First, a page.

Born as the youngest son of an affluent Igbo family in Awkuzu in Anambra state, Okwui in 1982, moved to the Bronx area of the USA at the age of 18 after   after a semester at the University of Nigeria. In 1987, he earned a Bachelor of Arts degree in political sciences at the New Jersey City University.

After graduation, he embraced poetry, and performed at the Knitting Factory and the Nuyorican Poets Café  in the East Village.  His study of poetry led him through language-based art forms like Conceptual Art to art criticism. Teaming up in 1993 with fellow African critics Chika Okeke-Agulu and Salah Hassan, he launched the triannual Nka Journal of Contemporary African Art from his Brooklyn apartment. After putting on a couple of small museum shows, he had his breakthrough in 1996 as a curator of In/sight, an exhibit of 30 African photographers at the Guggenheim Museum. In/sight was one of the first shows anywhere to put contemporary art from Africa in the historical and political context of colonial withdrawal and the emergence of independent African states. He was the director of the Haus der KunstMunichGermany; and also had the roles of adjunct curator of the International Center of Photography in New York City, and Joanne Cassulo Fellow at the Whitney Museum of American ArtNew York City. In 2013, he was appointed curator of the Venice Biennale 2015, making him the first African-born curator in the exhibition’s 120-year history. Previously, he had served as the artistic director of the Documenta 11 in Germany (1998–2002), as the first non-European to hold the job. He also served as artistic director of the 2nd Johannesburg Biennale (1996–97), the Biennial Internacional de Arte Contemporaneo de Sevilla, in Seville, Spain (2006), the 7th Gwangju Biennale in South Korea(2008), and the Triennale d’Art Contemporain of Paris at the Palais de Tokyo (2012), among other major international curatorial roles. He served on numerous juries, advisory bodies, and curatorial teams.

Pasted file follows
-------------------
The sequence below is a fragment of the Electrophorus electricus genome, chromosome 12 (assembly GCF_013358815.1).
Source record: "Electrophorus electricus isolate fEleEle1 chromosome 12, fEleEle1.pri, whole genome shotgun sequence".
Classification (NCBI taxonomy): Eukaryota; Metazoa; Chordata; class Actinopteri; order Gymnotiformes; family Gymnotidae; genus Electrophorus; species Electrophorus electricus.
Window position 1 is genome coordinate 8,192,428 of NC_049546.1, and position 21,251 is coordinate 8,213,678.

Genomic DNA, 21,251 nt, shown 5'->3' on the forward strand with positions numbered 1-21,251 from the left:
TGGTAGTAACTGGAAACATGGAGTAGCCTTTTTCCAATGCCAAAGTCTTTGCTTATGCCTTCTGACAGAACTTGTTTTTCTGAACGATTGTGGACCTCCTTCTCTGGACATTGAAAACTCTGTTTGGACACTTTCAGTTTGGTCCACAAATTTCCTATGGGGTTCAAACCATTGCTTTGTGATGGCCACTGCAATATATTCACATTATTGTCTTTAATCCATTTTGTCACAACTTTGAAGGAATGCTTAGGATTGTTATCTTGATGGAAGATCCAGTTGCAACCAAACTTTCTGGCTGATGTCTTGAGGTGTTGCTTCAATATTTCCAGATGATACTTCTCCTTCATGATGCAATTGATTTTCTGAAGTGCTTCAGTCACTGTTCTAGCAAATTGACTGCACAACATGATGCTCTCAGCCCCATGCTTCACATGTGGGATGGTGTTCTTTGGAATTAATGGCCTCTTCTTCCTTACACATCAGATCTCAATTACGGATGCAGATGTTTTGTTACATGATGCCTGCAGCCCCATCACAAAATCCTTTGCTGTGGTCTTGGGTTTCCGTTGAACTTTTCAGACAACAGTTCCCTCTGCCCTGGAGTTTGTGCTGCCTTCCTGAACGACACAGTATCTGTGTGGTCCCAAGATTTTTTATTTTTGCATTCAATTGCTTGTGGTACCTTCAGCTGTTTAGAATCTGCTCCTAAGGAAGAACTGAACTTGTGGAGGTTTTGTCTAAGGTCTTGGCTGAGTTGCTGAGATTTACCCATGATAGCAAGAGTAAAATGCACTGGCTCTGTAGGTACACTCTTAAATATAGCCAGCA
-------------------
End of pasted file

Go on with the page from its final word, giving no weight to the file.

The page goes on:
Born Paul Okeoghene Emema, he was a native of Oleh in Isoko town of Delta State. Way before he studied Mass Communication at the University of Uyo, he had created and written all the episodes of the popular TV series, Behind The Clouds and later Supple Blues produced by the Nigerian Television Authority (NTA). His work, Barbers Wisdom was selected as part of the South African ‘New Directions Initiative’, and directed by Amaka Igwe on 35mm; produced by Tajudeen Adepetu.  He was co-writer, co-producer and co director of over 100 episodes of I Need To Know a commissioned series on girl child HIV  education. In 1999, he was commissioned to direct a biographic feature of the Catholic saint, Father Tansi, produced by Francis Onwochei. He later released a documentary on Hayford Alley in respect of his mission on church growth and set up. He was at a time commissioned by Shell Petroleum to produce 26 episodes of a sensitization drama series:  Friends At The Gate. He did several documentaries for Niger Delta Development commission, NDDC, and DESOPADEC — governmental agencies catering for the oil producing states. He was  a poet and published author. One of his plays is  titled A Plague Of Gadflies which he had hoped to put on stage before his final call.  (Adapted from a tribute by Francis Onwochei)